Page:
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Interbike 2012: Original Ritchey 650b hardtail

By:
James Huang
Published:
September 27, 2012, 17:39 BST,
Updated:
September 27, 2012, 18:36 BST
What once was old is new again. Tom Ritchey built this 27.5"/650b mountain bike more than thirty years ago. The modern version sits just behind it.

What once was old is new again. Tom Ritchey built this 27.5"/650b mountain bike more than thirty years ago. The modern version sits just behind it.

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This article originally published on BikeRadar

Though the mountain bike world is currently in the grips of a 27.5"/650b revolution, onlookers should remind themselves that it's hardly a wheel size that was merely created out of thin air. Rather, it's actually a resurrection of a format that was in place in the early days of the sport before the wider availability of 26" tires made it the dominant standard.

Ritchey recently debuted its new P-27.5 at this year's DealerCamp event with appealing stats such as a 2.02kg (4.47lb) butted, TIG-welded steel frame and an attainable retail price of US$1,100. On display right next to it at Interbike, however, was another 27.5"-wheeled bike that Tom Ritchey built for himself more than thirty years ago.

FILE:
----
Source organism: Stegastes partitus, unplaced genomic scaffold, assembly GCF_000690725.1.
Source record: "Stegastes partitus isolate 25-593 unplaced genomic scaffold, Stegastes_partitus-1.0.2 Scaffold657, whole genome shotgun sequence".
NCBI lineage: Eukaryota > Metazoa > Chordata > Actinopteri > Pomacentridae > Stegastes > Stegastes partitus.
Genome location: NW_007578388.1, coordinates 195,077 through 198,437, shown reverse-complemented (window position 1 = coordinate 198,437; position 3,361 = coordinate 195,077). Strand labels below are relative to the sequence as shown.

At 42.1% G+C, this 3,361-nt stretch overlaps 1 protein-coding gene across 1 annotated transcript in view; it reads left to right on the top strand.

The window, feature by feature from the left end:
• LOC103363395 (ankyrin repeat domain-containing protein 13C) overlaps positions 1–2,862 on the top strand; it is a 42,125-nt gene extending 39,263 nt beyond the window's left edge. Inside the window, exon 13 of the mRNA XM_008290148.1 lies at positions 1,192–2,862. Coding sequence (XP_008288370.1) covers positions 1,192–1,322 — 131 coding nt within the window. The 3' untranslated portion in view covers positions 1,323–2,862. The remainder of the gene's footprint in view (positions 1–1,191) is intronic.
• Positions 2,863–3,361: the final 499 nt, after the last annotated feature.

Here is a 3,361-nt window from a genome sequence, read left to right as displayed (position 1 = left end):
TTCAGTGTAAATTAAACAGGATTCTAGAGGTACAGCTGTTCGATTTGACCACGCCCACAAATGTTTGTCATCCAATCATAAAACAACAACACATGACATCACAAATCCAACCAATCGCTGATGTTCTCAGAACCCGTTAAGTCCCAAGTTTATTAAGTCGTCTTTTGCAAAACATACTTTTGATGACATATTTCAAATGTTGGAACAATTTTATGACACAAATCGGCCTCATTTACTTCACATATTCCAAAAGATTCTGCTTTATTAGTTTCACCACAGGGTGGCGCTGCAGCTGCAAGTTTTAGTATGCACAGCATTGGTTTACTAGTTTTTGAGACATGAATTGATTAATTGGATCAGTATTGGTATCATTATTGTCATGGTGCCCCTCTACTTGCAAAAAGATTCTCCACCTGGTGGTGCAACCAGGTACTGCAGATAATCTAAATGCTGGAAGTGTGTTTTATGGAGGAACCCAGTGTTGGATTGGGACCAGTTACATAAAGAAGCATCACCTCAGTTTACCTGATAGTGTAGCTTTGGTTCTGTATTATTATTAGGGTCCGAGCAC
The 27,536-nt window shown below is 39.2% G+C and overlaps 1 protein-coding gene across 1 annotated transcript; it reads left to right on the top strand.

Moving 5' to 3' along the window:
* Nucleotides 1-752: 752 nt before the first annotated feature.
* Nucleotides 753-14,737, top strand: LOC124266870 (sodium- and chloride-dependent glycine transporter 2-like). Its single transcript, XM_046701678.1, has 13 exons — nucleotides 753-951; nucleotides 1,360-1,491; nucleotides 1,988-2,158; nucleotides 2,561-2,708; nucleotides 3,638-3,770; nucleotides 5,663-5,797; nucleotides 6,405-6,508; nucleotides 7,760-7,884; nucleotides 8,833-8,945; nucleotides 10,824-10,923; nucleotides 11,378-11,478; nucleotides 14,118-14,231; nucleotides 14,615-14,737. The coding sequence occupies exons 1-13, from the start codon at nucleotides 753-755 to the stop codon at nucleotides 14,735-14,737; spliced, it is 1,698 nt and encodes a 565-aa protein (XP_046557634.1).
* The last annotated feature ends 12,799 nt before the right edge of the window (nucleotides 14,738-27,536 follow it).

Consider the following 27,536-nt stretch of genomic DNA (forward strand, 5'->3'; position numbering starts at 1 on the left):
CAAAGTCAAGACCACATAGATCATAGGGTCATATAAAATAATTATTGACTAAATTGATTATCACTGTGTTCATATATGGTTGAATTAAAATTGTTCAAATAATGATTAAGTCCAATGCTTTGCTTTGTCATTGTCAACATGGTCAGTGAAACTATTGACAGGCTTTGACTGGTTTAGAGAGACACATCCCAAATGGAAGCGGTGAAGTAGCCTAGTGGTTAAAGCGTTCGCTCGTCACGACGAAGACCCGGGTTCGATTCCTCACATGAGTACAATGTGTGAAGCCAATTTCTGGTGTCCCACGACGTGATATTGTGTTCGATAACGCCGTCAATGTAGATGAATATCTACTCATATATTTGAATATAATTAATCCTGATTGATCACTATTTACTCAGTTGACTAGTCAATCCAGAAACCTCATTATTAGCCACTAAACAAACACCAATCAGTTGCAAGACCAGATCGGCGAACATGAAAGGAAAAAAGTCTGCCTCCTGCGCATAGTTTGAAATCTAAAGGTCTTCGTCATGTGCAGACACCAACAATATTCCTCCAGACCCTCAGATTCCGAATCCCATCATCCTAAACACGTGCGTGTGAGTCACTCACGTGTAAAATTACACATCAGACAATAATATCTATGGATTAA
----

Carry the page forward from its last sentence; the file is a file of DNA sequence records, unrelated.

That fillet brazed bike is now owned by a collector in the San Francisco Bay Area but he's admirably kept it in mostly vintage form – including Campagnolo and Huret friction front and rear derailleurs, giant Sachs four-finger brake levers, and a well worn-in Brooks leather saddle. Frame geometry has obviously changed significantly since those early days but perhaps what that bike demonstrates is that we're not necessarily taking a blind step forward but instead returning back to our roots.

Ritchey wasn't just about paying homage to the past at its booth, though. We covered most of the new items at DealerCamp but additional bits included a new Torqkey preset 4Nm torque wrench with interchangeable bits, a new 29x2.1" Z-Max Evolution tire size, and a 700x35mm Z-Max Shield clincher for 'cross use.

Savvy readers will undoubtedly notice that that 35mm width puts it outside the UCI's maximum allowable tire size but no matter. Ritchey global marketing director Sean Coffey rightfully contends that the vast majority of amateur racers will never compete in a UCI-sanctioned event but will certainly benefit from the extra casing volume.

The Z-Max Shield is intentionally non-UCI legal

The Z-Max Shield is intentionally non-UCI legal

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interbike